The COVID-19 pandemic has resulted in the surge of another crisis: the opioid epidemic. Day-to-day disruptions brought on by the pandemic, as well as other factors such as feelings of uncertainty, have accelerated the already existing opioid crisis. The Centers for Disease Control and Prevention (CDC) reported a record number of 81,000 overdose-related deaths in a 12-month period ending in May 2020. [1]

Almost every state reported an increase in overdose deaths in 2020.

There are four major elements of recovery as noted by the Substance Abuse and Mental Health Services Administration (SAMHSA). [2] Each of these four elements were disrupted by COVID-19:

  1. Health — overcoming or managing one’s disease(s) or symptoms and making informed, healthy choices that support physical and emotional well-being.
  2. Home — having a stable and safe place to live.
  3. Purpose — conducting meaningful daily activities and having the independence, income, and resources to participate in society.
  4. Community — having relationships and social networks that provide support, friendship, love, and hope.

Along these four elements are the CDC recommendations for responding to the opioid crisis: [3]

  1. Expand distribution and use of naloxone and overdose prevention education.
  2. Expand awareness about and access to and availability of treatment for substance use disorders.
  3. Intervene early with individuals at highest risk for overdose.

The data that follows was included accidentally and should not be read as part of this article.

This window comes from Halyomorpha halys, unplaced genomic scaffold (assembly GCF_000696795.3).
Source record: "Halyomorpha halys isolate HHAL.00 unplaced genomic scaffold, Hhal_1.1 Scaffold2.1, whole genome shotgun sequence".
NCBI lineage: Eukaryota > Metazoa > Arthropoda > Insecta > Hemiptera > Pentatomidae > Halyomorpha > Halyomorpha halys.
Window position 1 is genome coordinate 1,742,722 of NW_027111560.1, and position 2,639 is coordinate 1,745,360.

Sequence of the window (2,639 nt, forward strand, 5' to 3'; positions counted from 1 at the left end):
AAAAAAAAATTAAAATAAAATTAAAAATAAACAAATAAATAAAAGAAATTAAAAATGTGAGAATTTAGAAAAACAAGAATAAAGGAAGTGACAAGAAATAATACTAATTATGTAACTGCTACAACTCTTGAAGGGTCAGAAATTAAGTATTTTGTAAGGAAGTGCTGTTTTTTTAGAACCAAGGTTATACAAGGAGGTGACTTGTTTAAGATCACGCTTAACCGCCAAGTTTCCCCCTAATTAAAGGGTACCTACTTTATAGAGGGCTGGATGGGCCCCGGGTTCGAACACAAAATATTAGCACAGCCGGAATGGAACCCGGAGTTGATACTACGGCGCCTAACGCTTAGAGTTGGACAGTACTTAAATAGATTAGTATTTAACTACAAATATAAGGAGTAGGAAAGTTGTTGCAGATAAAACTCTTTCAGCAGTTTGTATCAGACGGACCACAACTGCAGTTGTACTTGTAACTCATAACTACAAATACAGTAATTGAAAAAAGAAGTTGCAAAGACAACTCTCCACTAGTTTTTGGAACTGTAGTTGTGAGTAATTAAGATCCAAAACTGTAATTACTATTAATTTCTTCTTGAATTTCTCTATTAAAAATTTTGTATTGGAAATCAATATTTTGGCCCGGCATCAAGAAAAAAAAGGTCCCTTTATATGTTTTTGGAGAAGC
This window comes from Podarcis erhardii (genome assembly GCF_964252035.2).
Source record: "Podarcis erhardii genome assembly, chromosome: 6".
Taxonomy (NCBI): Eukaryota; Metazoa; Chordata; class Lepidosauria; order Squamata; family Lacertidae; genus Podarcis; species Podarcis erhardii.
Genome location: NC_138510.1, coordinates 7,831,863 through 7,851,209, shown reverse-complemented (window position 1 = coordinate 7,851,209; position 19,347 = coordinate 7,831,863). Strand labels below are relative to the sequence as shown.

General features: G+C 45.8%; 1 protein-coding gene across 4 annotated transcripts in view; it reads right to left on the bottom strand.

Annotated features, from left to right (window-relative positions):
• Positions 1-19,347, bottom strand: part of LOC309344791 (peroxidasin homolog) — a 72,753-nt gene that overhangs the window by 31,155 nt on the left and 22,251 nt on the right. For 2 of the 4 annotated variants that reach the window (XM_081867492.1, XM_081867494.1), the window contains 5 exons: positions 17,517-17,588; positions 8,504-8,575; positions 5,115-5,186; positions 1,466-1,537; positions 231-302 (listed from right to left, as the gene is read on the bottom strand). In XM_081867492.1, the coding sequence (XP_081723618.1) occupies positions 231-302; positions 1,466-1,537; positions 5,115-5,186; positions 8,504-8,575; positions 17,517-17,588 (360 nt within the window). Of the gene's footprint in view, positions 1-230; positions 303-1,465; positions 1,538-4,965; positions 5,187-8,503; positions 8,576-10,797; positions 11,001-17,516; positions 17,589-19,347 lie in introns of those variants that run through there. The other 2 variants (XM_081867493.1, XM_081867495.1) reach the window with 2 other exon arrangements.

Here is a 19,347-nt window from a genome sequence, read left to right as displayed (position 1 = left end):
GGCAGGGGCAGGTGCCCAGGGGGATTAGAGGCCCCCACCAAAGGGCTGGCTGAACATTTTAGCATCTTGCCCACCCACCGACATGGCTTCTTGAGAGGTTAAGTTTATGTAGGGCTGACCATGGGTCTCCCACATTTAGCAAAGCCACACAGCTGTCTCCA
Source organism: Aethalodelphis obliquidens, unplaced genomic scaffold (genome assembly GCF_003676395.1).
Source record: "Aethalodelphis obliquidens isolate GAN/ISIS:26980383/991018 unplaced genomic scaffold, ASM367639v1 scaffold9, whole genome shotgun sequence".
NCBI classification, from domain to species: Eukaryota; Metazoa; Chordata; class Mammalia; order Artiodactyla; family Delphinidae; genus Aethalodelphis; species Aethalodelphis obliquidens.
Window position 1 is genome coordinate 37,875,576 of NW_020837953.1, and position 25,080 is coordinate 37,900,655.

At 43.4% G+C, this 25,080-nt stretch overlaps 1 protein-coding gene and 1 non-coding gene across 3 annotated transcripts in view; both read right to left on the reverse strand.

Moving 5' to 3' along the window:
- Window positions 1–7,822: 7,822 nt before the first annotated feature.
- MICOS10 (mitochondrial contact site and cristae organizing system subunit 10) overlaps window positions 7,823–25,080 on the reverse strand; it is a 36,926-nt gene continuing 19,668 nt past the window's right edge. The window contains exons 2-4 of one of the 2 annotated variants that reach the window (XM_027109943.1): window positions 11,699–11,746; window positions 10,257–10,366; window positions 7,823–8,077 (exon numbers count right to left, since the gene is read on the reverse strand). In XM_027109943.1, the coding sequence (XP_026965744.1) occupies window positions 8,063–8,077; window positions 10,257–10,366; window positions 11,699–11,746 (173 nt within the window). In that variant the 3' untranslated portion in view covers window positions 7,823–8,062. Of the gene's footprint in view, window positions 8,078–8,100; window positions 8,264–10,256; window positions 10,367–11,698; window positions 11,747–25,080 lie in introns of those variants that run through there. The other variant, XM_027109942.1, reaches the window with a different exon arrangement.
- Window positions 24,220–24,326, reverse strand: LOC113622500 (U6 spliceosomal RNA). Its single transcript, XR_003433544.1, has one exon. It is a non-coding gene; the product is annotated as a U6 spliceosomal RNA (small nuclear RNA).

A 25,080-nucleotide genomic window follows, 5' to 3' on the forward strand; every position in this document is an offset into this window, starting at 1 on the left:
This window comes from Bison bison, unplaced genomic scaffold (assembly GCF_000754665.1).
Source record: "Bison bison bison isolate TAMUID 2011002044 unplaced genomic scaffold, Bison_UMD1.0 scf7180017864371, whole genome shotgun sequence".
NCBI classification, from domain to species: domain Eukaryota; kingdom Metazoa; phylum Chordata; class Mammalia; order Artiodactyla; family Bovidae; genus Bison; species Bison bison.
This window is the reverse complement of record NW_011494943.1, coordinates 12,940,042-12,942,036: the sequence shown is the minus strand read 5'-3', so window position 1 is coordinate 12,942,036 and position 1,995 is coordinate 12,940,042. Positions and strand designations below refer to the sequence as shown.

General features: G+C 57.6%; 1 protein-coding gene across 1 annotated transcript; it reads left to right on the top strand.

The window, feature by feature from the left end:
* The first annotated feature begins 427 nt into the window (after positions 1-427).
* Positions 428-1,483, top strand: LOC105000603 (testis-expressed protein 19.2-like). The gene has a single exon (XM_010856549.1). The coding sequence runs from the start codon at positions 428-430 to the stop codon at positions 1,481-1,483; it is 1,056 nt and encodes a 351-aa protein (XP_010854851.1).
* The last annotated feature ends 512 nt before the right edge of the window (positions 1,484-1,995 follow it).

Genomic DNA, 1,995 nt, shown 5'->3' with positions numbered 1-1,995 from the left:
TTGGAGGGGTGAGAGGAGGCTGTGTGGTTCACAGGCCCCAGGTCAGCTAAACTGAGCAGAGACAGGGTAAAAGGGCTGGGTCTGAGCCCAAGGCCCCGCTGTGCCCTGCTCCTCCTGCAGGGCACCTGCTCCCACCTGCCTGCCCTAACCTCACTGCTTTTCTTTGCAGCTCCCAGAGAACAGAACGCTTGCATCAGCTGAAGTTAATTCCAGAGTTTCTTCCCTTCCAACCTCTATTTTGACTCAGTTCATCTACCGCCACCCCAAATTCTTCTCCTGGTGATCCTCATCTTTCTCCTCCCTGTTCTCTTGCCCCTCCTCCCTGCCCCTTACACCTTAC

4. Improve detection of overdose outbreaks to facilitate more effective response.

One realization of the past 18 months is the power of communities. Now that vaccines are being rolled out and the epidemic is falling under control, communities across the country are joining forces to deal with the aftermath.

A community in West Virginia, a state known for its fight against the opioid crisis, is doing exactly that. Their Quick Response Team (QRT) has been addressing the four factors mentioned above to help get individuals into treatment using the recommendations of the CDC.

The QRT, first established in 2017, includes representatives from law enforcement, fire, EMS, local hospitals, businesses, and public offices. The group provides a personal connection to the individuals they serve and through these personal connections, as well as the technology to ensure that nobody slips through the cracks, this small but mighty team has reduced overdoses in their community and changed the overall perception of the disease.

As the COVID-19 pandemic slows down, we must remember the lives affected and reach out to those who may be struggling with a substance use disorder.

Together we can build healthier communities by connecting individuals to the resources they need.

Read more about the West Virginia QRT in this recent case study.